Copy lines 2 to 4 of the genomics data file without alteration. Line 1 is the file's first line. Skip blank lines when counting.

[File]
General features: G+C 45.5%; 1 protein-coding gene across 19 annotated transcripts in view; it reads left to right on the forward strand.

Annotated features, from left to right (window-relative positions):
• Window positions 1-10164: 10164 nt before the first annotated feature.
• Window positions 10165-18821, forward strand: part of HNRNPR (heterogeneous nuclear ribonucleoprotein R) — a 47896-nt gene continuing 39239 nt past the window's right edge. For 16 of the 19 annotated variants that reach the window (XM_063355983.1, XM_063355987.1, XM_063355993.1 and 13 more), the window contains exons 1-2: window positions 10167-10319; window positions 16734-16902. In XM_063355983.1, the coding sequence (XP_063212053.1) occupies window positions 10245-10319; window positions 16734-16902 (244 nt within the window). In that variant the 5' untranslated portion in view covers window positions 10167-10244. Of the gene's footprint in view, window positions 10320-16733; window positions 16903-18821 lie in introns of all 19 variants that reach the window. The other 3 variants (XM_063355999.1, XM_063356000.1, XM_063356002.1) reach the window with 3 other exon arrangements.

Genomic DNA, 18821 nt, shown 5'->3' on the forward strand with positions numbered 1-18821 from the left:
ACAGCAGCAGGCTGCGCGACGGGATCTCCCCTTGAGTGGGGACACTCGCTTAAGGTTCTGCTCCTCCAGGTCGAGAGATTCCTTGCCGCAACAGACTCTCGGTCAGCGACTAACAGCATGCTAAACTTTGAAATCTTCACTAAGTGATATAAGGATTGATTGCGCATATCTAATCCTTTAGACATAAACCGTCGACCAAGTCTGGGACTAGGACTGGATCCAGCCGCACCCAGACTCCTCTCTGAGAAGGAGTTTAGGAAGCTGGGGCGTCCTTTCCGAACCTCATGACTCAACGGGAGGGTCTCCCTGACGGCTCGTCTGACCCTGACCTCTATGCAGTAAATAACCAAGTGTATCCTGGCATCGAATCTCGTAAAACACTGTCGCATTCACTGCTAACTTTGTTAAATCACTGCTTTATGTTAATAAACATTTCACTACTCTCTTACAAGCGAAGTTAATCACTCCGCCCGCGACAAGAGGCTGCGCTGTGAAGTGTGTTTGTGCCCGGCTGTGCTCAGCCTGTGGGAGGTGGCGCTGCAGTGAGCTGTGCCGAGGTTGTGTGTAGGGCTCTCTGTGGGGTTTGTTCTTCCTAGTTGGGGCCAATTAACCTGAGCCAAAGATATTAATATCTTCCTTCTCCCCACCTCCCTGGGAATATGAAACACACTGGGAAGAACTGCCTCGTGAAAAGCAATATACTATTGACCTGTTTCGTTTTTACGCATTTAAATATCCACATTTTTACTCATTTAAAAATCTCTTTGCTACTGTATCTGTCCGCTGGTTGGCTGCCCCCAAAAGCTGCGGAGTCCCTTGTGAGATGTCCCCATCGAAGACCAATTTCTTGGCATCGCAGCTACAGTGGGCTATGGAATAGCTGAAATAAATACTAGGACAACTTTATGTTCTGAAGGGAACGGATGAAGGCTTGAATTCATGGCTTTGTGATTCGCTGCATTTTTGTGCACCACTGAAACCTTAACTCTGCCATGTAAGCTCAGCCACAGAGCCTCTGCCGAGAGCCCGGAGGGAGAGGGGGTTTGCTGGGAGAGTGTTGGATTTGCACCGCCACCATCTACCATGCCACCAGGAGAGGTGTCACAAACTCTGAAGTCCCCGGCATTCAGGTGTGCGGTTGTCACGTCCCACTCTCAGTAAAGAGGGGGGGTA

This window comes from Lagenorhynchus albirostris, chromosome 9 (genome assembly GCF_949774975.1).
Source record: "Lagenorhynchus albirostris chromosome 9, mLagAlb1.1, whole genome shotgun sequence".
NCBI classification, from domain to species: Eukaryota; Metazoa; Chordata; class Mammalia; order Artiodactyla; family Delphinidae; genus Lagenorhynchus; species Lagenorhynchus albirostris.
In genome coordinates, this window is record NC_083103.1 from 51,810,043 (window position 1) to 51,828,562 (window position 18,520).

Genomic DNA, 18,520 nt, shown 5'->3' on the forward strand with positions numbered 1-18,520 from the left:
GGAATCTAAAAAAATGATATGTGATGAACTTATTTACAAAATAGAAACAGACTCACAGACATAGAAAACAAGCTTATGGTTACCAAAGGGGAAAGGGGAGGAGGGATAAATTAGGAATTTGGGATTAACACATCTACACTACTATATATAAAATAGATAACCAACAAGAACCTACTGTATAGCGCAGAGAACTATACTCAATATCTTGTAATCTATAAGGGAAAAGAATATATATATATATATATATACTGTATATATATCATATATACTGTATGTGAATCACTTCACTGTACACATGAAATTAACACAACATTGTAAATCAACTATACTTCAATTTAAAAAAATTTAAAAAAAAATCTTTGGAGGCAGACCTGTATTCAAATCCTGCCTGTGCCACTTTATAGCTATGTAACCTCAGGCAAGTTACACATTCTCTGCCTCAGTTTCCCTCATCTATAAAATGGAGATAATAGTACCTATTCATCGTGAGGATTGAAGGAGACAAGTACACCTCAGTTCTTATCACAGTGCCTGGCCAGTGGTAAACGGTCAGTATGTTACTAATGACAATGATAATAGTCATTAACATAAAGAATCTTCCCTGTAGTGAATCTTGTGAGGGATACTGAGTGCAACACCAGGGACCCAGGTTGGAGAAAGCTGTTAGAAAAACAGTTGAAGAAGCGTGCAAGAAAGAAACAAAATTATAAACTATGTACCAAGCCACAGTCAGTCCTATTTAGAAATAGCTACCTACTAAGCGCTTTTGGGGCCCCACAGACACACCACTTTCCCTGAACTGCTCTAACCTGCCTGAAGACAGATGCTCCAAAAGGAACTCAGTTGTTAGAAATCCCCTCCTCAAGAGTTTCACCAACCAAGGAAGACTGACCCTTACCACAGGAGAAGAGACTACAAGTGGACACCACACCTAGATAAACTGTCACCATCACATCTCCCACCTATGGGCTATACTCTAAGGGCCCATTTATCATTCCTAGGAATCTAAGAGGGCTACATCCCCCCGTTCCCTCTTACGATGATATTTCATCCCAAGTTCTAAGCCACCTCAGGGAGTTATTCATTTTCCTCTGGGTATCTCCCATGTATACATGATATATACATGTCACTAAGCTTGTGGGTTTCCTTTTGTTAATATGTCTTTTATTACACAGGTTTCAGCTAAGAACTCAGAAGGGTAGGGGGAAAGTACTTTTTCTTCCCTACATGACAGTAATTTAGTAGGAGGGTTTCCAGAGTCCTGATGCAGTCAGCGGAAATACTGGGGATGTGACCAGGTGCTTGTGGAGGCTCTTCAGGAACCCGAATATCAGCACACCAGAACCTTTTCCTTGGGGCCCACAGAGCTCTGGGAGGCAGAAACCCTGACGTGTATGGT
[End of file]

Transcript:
Annotated features, from left to right (window-relative positions):
• Window positions 1-10164: 10164 nt before the first annotated feature.
• Window positions 10165-18821, forward strand: part of HNRNPR (heterogeneous nuclear ribonucleoprotein R) — a 47896-nt gene continuing 39239 nt past the window's right edge. For 16 of the 19 annotated variants that reach the window (XM_063355983.1, XM_063355987.1, XM_063355993.1 and 13 more), the window contains exons 1-2: window positions 10167-10319; window positions 16734-16902. In XM_063355983.1, the coding sequence (XP_063212053.1) occupies window positions 10245-10319; window positions 16734-16902 (244 nt within the window). In that variant the 5' untranslated portion in view covers window positions 10167-10244. Of the gene's footprint in view, window positions 10320-16733; window positions 16903-18821 lie in introns of all 19 variants that reach the window. The other 3 variants (XM_063355999.1, XM_063356000.1, XM_063356002.1) reach the window with 3 other exon arrangements.